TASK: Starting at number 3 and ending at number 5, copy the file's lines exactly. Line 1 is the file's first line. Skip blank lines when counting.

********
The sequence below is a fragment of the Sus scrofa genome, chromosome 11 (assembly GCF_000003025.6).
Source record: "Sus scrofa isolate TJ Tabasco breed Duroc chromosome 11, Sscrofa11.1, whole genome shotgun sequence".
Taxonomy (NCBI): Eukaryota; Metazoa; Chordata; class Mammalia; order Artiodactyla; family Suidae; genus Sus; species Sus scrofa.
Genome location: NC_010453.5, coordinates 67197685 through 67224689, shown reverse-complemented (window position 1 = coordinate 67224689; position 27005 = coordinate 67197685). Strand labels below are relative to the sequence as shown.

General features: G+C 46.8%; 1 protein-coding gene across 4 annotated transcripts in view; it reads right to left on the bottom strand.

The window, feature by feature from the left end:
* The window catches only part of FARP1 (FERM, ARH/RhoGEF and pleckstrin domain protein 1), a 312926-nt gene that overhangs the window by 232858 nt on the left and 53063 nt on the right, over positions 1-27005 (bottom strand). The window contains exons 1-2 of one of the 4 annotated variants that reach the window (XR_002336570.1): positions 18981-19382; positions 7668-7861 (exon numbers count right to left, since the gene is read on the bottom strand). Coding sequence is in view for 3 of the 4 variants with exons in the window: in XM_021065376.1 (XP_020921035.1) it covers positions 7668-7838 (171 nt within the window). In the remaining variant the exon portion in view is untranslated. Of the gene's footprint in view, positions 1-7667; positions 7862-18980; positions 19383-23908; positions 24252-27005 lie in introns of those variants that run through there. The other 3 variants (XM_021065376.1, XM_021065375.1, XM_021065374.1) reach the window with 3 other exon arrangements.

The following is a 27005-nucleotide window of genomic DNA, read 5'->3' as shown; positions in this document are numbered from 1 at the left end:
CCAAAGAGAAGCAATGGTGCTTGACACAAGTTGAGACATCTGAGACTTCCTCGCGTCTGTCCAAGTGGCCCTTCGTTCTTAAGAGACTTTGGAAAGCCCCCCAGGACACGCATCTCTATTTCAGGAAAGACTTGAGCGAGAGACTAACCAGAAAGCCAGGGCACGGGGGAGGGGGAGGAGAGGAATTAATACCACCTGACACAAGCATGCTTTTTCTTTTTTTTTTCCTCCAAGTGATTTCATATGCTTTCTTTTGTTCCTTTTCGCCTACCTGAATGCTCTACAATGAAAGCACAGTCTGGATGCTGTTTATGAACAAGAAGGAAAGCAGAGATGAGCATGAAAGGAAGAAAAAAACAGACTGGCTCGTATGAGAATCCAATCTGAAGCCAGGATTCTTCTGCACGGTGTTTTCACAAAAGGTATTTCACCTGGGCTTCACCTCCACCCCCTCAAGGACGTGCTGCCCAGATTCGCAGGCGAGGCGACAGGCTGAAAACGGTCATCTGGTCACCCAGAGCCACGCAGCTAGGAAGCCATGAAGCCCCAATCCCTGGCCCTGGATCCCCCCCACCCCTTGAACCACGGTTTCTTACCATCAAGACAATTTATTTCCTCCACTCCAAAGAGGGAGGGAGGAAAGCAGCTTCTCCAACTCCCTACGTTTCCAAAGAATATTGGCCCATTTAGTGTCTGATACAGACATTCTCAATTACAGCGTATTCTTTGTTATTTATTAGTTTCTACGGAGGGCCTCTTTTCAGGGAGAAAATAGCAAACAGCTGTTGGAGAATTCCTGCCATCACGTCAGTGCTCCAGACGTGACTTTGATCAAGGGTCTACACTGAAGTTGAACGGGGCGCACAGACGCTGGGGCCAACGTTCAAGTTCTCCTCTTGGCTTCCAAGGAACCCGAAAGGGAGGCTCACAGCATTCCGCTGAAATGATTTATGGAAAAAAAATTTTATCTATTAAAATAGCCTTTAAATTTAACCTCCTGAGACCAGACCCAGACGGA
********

Taxonomy (NCBI): Eukaryota; Metazoa; Chordata; class Mammalia; order Artiodactyla; family Suidae; genus Sus; species Sus scrofa.
Genome location: NC_010453.5, coordinates 67197685 through 67224689, shown reverse-complemented (window position 1 = coordinate 67224689; position 27005 = coordinate 67197685). Strand labels below are relative to the sequence as shown.

General features: G+C 46.8%; 1 protein-coding gene across 4 annotated transcripts in view; it reads right to left on the bottom strand.